This family of bees contains the mason bees and the leaf cutter bees. The females build nests to house the larvae and use either mud (mason) or leaves (leaf cutter) to construct the nest.
They tend to create their nests in wood holes or twigs rather than nesting underground and they do not carry pollen on their back legs but rather on the underside of their abdomens. It is important to note that both of these types of bees do not usually bore into wood like carpenter bees, instead they nest in holes already drilled by woodpeckers or other insects. They may also utilize rooted pithy stem structures that are partially hollow.
Population numbers are higher in the western states, especially the blue orchard bee. This bee is very important for the the pollination of fruit trees and in particular, sweet cherries and almonds. In these western states, farmers are now providing drilled boards as nesting sites to promote bee recruitment. However, both types of bees have ranges that extend into Georgia.
Megachilidae in your garden
You will most likely know if you have a leaf cutter bee in your pollinator garden when some
of the leaves on your plants begin to display characteristic patterns where circles have been punched out on the leaves. The bee will then use this leave material to build its nest, hence the origin of their name. They collect the leaves to create individual nest cells lined with the cut leaf and filled with nectar and pollen. The egg is laid and the cell is closed. She then repeats this process throughout the tunnel, producing a series of tightly packed cells.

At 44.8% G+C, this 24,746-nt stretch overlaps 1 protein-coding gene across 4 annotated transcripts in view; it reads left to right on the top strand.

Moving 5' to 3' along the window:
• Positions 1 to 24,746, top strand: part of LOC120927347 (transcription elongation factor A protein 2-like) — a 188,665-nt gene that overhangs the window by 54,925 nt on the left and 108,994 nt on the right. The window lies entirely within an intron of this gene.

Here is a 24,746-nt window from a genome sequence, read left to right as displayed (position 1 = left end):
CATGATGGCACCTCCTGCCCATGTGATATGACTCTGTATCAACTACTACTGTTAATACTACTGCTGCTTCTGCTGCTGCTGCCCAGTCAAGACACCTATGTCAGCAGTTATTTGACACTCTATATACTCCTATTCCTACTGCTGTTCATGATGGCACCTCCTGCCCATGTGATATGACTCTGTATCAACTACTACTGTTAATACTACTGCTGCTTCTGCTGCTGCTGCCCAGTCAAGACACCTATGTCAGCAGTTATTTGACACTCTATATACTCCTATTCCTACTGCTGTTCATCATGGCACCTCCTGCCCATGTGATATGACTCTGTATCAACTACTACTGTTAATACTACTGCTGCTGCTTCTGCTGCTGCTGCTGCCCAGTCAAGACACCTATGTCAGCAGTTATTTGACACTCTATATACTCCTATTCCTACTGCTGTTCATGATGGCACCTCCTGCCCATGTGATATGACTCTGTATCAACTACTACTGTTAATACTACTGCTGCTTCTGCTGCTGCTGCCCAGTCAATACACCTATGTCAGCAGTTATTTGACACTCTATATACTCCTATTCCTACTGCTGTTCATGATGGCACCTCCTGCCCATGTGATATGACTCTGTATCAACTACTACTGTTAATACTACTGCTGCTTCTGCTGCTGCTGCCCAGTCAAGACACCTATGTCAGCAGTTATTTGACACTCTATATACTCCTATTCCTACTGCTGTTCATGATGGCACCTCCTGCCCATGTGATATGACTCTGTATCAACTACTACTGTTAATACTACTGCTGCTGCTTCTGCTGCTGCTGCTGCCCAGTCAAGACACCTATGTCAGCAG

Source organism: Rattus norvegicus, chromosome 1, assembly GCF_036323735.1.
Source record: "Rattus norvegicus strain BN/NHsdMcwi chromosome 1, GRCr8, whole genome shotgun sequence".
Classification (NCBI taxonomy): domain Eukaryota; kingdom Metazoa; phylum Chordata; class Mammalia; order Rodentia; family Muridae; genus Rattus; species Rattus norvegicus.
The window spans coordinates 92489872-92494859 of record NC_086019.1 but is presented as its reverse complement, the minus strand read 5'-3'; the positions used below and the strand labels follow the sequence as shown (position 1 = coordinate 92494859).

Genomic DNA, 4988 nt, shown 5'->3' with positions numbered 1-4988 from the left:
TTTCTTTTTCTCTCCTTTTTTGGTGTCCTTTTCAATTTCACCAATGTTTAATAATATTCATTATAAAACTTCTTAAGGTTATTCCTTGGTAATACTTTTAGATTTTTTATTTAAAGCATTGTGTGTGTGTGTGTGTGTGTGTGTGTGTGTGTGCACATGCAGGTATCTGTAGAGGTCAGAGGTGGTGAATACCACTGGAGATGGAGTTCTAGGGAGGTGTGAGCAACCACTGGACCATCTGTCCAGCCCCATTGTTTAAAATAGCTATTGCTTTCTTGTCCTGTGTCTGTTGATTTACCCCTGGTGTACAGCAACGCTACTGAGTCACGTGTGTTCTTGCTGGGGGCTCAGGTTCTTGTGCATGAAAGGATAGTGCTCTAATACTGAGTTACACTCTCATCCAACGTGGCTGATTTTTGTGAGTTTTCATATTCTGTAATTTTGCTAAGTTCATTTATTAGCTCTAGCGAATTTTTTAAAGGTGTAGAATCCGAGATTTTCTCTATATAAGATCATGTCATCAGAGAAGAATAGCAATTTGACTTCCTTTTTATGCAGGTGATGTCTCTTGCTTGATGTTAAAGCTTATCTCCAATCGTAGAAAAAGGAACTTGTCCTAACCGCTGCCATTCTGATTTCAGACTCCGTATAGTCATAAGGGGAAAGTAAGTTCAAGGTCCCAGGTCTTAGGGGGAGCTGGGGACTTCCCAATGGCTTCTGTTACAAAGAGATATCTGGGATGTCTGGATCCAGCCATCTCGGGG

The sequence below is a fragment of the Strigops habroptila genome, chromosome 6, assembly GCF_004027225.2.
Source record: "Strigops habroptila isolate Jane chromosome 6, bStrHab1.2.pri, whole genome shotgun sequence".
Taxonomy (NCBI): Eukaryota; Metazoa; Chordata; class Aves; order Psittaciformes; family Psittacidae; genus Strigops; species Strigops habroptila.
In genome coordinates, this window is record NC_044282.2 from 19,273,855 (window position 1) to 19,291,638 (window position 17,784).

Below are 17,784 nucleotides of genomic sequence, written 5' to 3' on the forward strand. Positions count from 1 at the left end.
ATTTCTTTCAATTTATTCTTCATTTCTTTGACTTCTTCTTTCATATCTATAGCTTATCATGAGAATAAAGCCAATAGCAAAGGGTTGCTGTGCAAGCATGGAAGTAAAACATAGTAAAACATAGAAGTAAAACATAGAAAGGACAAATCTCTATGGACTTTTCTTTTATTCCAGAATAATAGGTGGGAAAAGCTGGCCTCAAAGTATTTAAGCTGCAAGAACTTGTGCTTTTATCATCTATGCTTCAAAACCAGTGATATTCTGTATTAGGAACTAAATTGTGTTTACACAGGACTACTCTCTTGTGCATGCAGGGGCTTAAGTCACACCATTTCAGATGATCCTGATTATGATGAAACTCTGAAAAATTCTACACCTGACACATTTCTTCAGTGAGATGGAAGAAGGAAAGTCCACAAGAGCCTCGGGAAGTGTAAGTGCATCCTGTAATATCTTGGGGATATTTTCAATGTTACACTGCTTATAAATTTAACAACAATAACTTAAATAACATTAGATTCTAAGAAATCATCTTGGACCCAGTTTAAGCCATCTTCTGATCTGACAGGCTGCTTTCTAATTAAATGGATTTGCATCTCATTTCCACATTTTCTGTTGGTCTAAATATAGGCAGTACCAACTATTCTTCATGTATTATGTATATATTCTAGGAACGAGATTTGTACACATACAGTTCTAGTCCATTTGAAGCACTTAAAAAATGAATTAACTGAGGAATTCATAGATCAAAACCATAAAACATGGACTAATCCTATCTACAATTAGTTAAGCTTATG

A finished nesting tunnel may have a dozen or more cells inside a tube that is 4-8 inches long.
See the video below to witness a leafcutter bee creating a brood cell inside a wooden tunnel built with a plexiglass portion for viewing.
If you want to know if you have mason bees in your garden, again look for evidence of nesting sites. Just like leaf cutters they have an unusual brood cell method. Again, utilizing hollow pithy stems that have been bored out by other insects, mason bees pack their nests with mud,clay or chewed plant tissue.
The pollen and nectar plant mass is gathered by the female by visiting many flowers and therefore becoming an important pollinator . The pollen and nectar is then deposited in the nest and the egg is laid on top. The bee then creates a partition of mud which doubles as the back of the new cell.
As described above, the blue orchard bee , Osmia lignaria is an important member of the Megachilidae family. It is a Mason bee that is very economically important for early spring fruit in Canada and the US.
Orchard mason bees, like all mason bees, are very shy and will only sting if they perceive serious danger. The stinger is actually an egg guide. Because of their docile behavior, mason bees are preferred by people who desire pollination in urban settings.
Remember, if you would like to keep and cultivate blue orchard bees in your pollinator garden or growing area, its species is divided into two subspecies O. lignaria propinqua and O. lignaria lignaria. The division is set around the geography of the Rocky Mountains. USDA entomologists have strongly suggested that these species be kept to their native origins.
- Osmia lignaria propinqua (west of the Rockies)
- Osmia lignaria lignaria (east of the Rockies)
So, only purchase Osmia lignaria lignaria species for your garden and help keep the Mason orchard bee where it should be!
See the blog page here for instructions on how to create your very own bee box for nesting of leaf cutter and mason bees.